This is smoke and mirrors. It is “Bread and circuses” (or bread and games) (from Latin: panem et circenses) is metonymic for a superficial means of appeasement. How is that for a quote for the day?
So what do you think needs to be done to revitalize the McDowell Rd corridor? We don’t need more residential as the people are still there. You say you don’t want government support as it just gets it wrong. What is to be done?
Not to speak for Edmond, but Gregg if you search ST (and elsewhere) for “Los Arcos Redevelopment District, you’ll see that the one constant throughout the two-decade decline of the McDowell corridor has been city government intervention and the inevitable favoritism that entails.
From car dealer subsidies to the comparatively massive overpayment for the Skysong property, to the gift of same to ASU Foundation (which is a development company, NOT Arizona State UNIVERSITY), city government has been the brown thumb holding back organic, market-driven development and redevelpment…which is, ironically, what Milhaven, Robbins, Klapp, Korte, and Lane have been calling for in their quest to erode zoning restrictions in the area.
Of course, there’s nothing “organic” about throwing the rules out the window in favor of your friends! Neither is imposing new, stifling restrictions like the LARD or allowing it to remain for no reason other than to benefit a different set of friends.
Gregg S – Sorry for missing your response. So if I had the ear of the city Council, what would I tell them? First, stop with the ‘incentives’ for developers. Yes, it is NOT necessary to give every developer more tax payer dollars to redevelop McDowell Road. The city council has had this bad touch and open wallet mentality and that has only hurt Scottsdale. So first step stop handing out the cash and or height variances to developers.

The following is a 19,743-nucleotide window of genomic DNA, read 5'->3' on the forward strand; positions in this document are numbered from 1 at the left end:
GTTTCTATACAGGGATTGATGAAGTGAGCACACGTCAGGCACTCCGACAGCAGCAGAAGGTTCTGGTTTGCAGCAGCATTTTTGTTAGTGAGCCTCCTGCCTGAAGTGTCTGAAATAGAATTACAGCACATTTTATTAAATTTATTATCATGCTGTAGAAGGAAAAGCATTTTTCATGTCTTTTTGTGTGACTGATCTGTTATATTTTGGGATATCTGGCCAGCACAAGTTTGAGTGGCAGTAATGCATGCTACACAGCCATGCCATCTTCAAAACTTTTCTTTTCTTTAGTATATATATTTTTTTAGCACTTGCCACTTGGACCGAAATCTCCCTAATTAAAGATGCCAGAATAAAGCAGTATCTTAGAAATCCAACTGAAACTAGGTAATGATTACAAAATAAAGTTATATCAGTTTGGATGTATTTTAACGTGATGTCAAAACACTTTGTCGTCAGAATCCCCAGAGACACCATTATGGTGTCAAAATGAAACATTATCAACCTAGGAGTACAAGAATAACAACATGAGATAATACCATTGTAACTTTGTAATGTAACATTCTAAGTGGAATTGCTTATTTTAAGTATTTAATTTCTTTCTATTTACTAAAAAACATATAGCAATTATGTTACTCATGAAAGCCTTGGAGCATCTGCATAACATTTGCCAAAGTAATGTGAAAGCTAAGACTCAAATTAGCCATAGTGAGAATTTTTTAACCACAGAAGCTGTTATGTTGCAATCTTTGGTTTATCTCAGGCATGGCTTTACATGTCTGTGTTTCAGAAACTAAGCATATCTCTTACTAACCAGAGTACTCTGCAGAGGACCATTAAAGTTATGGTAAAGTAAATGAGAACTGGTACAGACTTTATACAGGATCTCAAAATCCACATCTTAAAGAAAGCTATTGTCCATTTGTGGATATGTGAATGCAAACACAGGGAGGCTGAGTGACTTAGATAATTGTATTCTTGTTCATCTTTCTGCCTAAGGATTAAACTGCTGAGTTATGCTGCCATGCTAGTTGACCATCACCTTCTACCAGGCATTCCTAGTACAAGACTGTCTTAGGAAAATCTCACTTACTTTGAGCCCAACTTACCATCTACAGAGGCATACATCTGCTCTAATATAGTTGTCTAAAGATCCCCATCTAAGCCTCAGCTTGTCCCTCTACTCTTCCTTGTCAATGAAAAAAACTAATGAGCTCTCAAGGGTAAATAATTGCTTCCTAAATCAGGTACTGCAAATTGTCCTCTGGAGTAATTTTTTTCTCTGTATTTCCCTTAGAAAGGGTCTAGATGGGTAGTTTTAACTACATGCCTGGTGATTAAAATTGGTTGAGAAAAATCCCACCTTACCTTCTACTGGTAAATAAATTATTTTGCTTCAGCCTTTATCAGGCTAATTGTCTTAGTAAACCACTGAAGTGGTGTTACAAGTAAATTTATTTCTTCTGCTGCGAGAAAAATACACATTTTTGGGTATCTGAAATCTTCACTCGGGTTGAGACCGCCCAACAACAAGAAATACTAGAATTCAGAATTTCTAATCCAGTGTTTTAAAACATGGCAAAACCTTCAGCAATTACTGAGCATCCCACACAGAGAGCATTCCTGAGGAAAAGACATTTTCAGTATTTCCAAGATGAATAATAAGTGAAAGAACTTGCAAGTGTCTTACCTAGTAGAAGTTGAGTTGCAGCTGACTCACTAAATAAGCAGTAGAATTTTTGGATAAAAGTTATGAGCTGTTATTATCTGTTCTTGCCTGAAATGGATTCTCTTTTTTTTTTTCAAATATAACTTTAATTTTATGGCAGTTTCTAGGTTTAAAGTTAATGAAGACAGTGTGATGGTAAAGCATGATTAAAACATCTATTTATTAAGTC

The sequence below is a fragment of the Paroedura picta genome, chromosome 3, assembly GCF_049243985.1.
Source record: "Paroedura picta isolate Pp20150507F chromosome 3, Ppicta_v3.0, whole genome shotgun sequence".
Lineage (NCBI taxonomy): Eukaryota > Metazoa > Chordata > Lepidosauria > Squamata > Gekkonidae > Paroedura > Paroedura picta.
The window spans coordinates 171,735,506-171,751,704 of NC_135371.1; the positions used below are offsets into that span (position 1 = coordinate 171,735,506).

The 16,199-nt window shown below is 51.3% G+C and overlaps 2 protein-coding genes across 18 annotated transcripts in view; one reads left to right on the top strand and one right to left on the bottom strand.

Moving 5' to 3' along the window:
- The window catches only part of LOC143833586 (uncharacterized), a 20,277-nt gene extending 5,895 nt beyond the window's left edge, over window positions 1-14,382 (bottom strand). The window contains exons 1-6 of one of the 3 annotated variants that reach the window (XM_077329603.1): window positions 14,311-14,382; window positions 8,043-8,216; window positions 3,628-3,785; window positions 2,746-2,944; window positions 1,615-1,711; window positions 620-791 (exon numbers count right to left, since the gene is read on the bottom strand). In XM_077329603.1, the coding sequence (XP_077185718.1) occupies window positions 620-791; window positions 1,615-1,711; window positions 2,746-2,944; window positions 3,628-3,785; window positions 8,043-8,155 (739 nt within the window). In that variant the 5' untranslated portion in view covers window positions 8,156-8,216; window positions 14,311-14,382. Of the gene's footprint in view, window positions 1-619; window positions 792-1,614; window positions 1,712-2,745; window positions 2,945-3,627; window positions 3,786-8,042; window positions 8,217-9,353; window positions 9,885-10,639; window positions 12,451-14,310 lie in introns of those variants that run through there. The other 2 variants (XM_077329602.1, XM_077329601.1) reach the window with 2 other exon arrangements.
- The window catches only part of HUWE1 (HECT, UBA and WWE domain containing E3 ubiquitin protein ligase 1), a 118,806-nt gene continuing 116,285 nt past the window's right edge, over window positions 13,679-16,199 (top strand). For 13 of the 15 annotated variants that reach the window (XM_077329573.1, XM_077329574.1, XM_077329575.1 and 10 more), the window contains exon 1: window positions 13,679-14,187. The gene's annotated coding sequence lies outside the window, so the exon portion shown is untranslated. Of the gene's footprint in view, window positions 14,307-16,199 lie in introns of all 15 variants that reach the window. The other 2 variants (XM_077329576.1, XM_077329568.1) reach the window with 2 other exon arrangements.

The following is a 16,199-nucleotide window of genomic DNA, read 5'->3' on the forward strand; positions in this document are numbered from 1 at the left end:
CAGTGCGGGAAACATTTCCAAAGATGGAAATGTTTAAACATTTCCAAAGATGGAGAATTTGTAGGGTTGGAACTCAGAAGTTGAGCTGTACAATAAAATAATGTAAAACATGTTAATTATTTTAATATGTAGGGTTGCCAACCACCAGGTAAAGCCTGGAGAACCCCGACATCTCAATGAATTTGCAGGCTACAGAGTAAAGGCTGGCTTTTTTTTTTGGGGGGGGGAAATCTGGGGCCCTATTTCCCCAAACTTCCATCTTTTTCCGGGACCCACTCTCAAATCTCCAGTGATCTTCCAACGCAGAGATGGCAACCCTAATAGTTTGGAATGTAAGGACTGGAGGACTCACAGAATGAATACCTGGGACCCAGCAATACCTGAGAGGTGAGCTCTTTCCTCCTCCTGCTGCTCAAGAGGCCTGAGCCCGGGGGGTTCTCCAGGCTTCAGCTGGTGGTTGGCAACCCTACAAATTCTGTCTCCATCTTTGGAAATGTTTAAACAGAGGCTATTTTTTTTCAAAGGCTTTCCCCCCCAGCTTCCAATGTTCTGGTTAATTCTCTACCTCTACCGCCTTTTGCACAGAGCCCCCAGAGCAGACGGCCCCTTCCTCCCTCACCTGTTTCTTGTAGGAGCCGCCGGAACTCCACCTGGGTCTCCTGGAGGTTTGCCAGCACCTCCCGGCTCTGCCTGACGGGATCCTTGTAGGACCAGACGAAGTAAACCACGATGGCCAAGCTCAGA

Second step, infrastructure, infrastructure, and infrastructure! Yes, I am looking at the roads, the sewer, transportation system, police, fire, etc. What has Scottsdale done lately? Well nothing of great note. Oh we want to say the great islands of rock and trees? Wow, great street decorations, but what about the stuff we use? What is going to bring business back to the road? The people are here, but what about the links to the people? Where is it?
So you have rotting buildings, closed bus stops, infrastructure from the 50’s, and the city wants people to invest? So this is what a bad TV show – Flip McDowell Road! NO. Invest in the city wisely. Show that you care for the city and do the right thing. Upgrade the sewers, invest in an upgraded bus system, and show that the citizen can get around without needing a light rail. See people will want to invest there again.
So no free developer handouts, the infrastructure is getting addressed. Will that bring McDowell back to life? Yes, that is a good step. With that step some businesses will come, because the businesses will see the city is ready to give them access to the customers. The people will see they can use the bus system and don’t have to worry about light rail destroying their local stores and can get to the new businesses.
OK, that did not happen and we got more apartments, so what now? Well you still do what I said. STOP the handouts and start improving the infrastructure. You need to do that. These apartments are still on aged stuff, it will be overloaded and break down. Then what? We become like the city of Mesa? Yep, we get the wonderful smell of sewage as the pipes break and the ground water gets tainted. Does that sound nice? It doesn’t sound nice to me.
My background is in information technology. One of the biggest failures in IT is capacity planning, and that is the same case here. The city council and city employees did not plan for the increased capacity of the apartments on the commercial properties they converted. Remember Los Arcos, where the Sky Song property is located on, was commercial property. It never would put the load that high density residential will. Now look at all the new apartments. They are all on formerly commercial property. They never were residential property, again never setup or designed for that load.